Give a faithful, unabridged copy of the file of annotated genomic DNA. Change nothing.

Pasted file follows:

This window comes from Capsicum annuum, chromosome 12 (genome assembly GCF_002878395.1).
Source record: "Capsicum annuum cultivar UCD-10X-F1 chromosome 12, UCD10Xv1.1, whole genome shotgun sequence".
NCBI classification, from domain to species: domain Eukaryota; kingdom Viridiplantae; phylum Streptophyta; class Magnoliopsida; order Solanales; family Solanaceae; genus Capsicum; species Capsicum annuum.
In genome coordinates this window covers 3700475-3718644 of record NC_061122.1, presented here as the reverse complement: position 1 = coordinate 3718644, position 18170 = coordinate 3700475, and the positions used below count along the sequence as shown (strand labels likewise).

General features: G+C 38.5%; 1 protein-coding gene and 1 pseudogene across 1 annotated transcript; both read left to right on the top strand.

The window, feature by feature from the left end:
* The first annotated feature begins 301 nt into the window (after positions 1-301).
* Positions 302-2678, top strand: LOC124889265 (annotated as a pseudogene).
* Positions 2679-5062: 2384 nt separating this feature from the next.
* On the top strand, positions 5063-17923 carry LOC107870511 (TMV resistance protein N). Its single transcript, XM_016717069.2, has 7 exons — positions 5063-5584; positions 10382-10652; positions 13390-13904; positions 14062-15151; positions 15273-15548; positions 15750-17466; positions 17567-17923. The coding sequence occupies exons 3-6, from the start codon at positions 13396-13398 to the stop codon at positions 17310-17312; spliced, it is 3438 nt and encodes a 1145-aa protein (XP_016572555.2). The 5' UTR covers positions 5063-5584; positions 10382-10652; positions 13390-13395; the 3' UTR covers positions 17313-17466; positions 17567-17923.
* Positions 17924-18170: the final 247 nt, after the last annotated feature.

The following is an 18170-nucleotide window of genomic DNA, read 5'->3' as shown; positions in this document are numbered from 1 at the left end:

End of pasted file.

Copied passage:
This window comes from Capsicum annuum, chromosome 12 (genome assembly GCF_002878395.1).
Source record: "Capsicum annuum cultivar UCD-10X-F1 chromosome 12, UCD10Xv1.1, whole genome shotgun sequence".
NCBI classification, from domain to species: domain Eukaryota; kingdom Viridiplantae; phylum Streptophyta; class Magnoliopsida; order Solanales; family Solanaceae; genus Capsicum; species Capsicum annuum.
In genome coordinates this window covers 3700475-3718644 of record NC_061122.1, presented here as the reverse complement: position 1 = coordinate 3718644, position 18170 = coordinate 3700475, and the positions used below count along the sequence as shown (strand labels likewise).

General features: G+C 38.5%; 1 protein-coding gene and 1 pseudogene across 1 annotated transcript; both read left to right on the top strand.

The window, feature by feature from the left end:
* The first annotated feature begins 301 nt into the window (after positions 1-301).
* Positions 302-2678, top strand: LOC124889265 (annotated as a pseudogene).
* Positions 2679-5062: 2384 nt separating this feature from the next.
* On the top strand, positions 5063-17923 carry LOC107870511 (TMV resistance protein N). Its single transcript, XM_016717069.2, has 7 exons — positions 5063-5584; positions 10382-10652; positions 13390-13904; positions 14062-15151; positions 15273-15548; positions 15750-17466; positions 17567-17923. The coding sequence occupies exons 3-6, from the start codon at positions 13396-13398 to the stop codon at positions 17310-17312; spliced, it is 3438 nt and encodes a 1145-aa protein (XP_016572555.2). The 5' UTR covers positions 5063-5584; positions 10382-10652; positions 13390-13395; the 3' UTR covers positions 17313-17466; positions 17567-17923.
* Positions 17924-18170: the final 247 nt, after the last annotated feature.

The following is an 18170-nucleotide window of genomic DNA, read 5'->3' as shown; positions in this document are numbered from 1 at the left end: